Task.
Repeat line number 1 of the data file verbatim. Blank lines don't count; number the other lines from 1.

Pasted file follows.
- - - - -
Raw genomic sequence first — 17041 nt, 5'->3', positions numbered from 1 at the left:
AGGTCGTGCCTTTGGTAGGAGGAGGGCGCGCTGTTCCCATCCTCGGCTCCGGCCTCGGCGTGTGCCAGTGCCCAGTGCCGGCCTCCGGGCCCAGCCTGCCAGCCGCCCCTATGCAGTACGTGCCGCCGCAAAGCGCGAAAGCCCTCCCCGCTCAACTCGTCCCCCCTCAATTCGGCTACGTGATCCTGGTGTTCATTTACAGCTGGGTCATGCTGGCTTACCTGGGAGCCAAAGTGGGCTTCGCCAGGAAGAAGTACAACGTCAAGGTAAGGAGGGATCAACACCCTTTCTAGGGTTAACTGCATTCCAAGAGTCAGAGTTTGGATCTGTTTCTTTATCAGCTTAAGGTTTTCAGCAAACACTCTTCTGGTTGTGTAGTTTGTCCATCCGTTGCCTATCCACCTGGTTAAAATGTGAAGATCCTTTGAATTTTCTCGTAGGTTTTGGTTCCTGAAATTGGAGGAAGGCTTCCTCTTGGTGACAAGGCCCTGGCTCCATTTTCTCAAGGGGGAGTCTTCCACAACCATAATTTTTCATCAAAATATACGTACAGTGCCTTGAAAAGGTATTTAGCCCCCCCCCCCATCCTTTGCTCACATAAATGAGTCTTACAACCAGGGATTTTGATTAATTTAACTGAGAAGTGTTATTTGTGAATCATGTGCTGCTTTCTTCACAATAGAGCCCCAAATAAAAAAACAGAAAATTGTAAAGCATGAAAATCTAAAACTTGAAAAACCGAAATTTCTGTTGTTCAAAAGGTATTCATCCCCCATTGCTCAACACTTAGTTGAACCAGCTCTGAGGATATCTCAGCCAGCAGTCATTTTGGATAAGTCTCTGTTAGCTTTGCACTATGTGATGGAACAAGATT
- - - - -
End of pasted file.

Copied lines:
Raw genomic sequence first — 17041 nt, 5'->3', positions numbered from 1 at the left: